|The Mirrored Wheel
As a point of interest, I seem to have a habit of writing essays in pairs. This is a follow-up - sort of - to Each Flame Casts A Shadow, and it’s the third time I’ve done something like this. Threads in the Pattern follows on from The Dragon Preborn, and The Ending of an Age elaborated on an idea that came up during discussion of A Map of the Wheel. Usually it happens when a particular piece of speculation is too big or too chaotic to fit into a single essay.
During the whole Light-Dark debate that was (and still is, as of this writing) going on on Pages of Prophecy, someone suggested that perhaps there are two Wheels of Time. In this, the one we know, the Creator created the universe and imprisoned the Dark One, who is trying to break through into the world. In the other, it was the Dark One who created the universe - and imprisoned the Creator. That’s why the Creator hasn’t made much of an appearance in this world - it’s busy trying to break free and take over the other one.
Logically, then, the two Wheels would be rolling in opposite directions - so what happens when they collide?
No one chose to follow up on that question, though, and it turned into a long discussion on the nature of good and evil. You see, in the mirror-Wheel, the Dark One would naturally be worshipped as creator of the universe, and the Creator would be reviled as the monster corrupting people to aid it in its attempt to break free and remake Time and the Wheel in its own image. So what exactly, in that case, is the difference between the Creator and the Dark One? Which is good and which is evil?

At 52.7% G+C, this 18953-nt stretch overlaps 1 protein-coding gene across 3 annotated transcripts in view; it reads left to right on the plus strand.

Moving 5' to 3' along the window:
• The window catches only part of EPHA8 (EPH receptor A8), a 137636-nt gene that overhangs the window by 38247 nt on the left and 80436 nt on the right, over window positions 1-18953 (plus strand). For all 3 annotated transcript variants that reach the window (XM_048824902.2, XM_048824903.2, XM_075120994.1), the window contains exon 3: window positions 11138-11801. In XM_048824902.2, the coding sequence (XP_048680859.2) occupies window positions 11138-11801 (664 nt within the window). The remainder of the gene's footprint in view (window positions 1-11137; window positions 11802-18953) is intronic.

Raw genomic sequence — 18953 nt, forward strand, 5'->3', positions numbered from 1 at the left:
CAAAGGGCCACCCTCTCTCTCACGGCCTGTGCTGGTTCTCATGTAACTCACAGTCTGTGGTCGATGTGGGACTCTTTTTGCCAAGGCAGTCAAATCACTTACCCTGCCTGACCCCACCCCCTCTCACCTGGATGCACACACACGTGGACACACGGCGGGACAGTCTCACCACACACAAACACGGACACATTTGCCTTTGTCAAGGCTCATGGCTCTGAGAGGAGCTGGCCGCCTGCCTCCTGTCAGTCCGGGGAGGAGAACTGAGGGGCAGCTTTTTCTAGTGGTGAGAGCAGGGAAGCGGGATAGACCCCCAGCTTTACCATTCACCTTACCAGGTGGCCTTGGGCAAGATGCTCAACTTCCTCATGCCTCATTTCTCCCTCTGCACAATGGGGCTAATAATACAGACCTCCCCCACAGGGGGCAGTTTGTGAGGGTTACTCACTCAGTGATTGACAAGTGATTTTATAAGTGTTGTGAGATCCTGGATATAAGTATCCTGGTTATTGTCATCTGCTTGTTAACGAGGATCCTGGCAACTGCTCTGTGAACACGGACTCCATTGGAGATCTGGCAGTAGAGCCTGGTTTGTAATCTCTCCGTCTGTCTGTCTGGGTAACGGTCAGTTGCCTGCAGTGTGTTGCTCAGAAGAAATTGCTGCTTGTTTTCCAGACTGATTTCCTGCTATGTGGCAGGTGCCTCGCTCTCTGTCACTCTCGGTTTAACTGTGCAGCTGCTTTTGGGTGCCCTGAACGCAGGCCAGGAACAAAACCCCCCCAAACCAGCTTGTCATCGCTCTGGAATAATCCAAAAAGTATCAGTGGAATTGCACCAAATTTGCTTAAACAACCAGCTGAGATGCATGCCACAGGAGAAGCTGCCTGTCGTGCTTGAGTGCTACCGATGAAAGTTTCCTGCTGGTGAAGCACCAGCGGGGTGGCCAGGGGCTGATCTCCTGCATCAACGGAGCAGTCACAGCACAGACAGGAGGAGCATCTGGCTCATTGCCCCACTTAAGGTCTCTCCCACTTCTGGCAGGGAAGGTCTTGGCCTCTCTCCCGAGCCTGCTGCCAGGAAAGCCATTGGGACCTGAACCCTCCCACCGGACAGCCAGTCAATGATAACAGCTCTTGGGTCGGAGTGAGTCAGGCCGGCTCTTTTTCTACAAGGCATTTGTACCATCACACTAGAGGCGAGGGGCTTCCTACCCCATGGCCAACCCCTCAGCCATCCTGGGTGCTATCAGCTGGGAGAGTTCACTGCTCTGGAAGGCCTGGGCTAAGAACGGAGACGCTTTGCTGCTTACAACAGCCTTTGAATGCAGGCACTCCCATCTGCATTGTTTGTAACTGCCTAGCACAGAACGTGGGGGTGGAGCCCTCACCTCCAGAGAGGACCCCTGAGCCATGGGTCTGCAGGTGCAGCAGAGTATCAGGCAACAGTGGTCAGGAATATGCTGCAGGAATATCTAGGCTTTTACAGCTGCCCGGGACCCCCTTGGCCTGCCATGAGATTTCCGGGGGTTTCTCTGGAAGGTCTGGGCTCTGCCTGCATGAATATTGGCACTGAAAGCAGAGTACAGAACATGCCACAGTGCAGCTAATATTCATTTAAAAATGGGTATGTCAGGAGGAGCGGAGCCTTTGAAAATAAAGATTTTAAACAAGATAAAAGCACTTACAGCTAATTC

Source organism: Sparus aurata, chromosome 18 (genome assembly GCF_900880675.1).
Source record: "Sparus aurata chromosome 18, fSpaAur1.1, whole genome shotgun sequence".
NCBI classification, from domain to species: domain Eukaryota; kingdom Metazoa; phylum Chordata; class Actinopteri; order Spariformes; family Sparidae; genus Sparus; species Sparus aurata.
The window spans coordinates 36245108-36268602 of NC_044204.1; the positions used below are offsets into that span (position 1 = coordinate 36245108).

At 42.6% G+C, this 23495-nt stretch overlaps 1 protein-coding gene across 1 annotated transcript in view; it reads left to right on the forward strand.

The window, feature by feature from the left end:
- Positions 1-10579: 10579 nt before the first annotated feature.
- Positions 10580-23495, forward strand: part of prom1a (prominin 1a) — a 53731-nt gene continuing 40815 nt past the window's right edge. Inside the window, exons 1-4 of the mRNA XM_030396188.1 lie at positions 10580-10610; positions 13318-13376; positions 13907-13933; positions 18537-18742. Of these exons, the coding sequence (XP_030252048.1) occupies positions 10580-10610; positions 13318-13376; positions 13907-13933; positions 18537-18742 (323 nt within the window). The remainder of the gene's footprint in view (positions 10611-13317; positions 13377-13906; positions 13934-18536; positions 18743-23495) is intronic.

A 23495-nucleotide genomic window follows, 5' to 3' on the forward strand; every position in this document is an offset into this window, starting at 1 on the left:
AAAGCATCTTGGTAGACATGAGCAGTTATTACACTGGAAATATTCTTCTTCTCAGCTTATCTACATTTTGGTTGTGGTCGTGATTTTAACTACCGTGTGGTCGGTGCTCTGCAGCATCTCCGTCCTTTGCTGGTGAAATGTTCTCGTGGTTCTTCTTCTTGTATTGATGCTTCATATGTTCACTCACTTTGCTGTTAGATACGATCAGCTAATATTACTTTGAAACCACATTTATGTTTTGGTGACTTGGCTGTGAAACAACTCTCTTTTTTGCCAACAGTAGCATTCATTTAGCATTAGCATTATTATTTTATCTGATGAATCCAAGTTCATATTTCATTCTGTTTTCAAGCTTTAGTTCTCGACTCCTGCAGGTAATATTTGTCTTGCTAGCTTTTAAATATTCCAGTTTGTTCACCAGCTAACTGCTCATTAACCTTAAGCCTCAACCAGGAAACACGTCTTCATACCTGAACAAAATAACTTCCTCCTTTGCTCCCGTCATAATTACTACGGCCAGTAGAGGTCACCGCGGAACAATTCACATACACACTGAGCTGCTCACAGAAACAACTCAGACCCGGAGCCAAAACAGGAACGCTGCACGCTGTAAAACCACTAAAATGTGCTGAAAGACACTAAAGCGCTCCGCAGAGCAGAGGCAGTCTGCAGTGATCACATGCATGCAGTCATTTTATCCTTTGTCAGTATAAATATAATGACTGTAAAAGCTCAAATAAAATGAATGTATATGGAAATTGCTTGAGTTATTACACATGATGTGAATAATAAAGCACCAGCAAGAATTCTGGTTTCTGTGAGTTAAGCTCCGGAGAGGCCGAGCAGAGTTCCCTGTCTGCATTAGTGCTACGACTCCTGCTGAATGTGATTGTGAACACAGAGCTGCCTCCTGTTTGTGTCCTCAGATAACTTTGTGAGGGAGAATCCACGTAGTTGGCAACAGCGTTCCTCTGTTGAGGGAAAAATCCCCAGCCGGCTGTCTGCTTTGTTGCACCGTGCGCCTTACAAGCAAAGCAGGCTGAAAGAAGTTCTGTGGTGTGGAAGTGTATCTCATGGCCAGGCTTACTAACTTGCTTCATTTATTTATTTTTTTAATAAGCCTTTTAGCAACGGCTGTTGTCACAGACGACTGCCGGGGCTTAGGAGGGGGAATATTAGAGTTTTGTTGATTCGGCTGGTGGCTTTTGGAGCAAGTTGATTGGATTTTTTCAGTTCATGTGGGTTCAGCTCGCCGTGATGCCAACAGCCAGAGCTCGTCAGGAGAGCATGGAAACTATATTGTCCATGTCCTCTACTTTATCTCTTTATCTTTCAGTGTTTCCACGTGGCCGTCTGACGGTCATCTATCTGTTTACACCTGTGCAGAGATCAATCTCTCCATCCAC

So - logically - if the situations of the Creator and Dark One are identical, good and evil must lie in the perceptions of the people in each universe. In Wheel C, the Creator made people in its own image, thus considering its way of thinking ‘good.’ Anyone who rebels is by definition ‘evil.’ In Wheel D, it was the Dark One who created people in its own image, and thus the Dark One that is ‘good’ and the Creator ‘evil.’
The relevance of this argument to this Wheel of Time, is that perhaps the Creator and the Dark One are not ‘good’ and ‘evil’ at all. That’s just the interpretation that mortals give to a situation and motivations that are beyond their comprehension.
Are the Forsaken evil? Well, that’s a very subjective question, but I, personally, do not see all the Forsaken as evil. Semirhage, yes. Ishamael, maybe. The rest - they’re not the nicest of people, no. They’re spiteful, they’re jealous, in several cases they’re in need of major psychiatric treatment, but they don’t really seem that evil. No more than, say, Eamon Valda. I’d certainly pick Graendal or Be’lal over Valda to talk to at a cocktail party, yet Valda walks in the Light.
And then you have the ‘evil’ of Shadar Logoth. It isn’t ‘evil’ because it comes from the Dark One - it doesn’t. It’s ‘evil’ because it isn’t of the Light. But notice, please, that Fain is the enemy of the Dark as much as the Light.
Question: So what is evil?
Answer: Evil is what is opposed to the wishes of the dominant being in any given universe.
Question: All right, but what does all this have to do with Jordan’s intentions in creating the Wheel of Time?
Answer: Chances are, absolutely nothing.
I mean, just who is this Robert Jordan guy to tell me how the Wheel of Time works, anyway?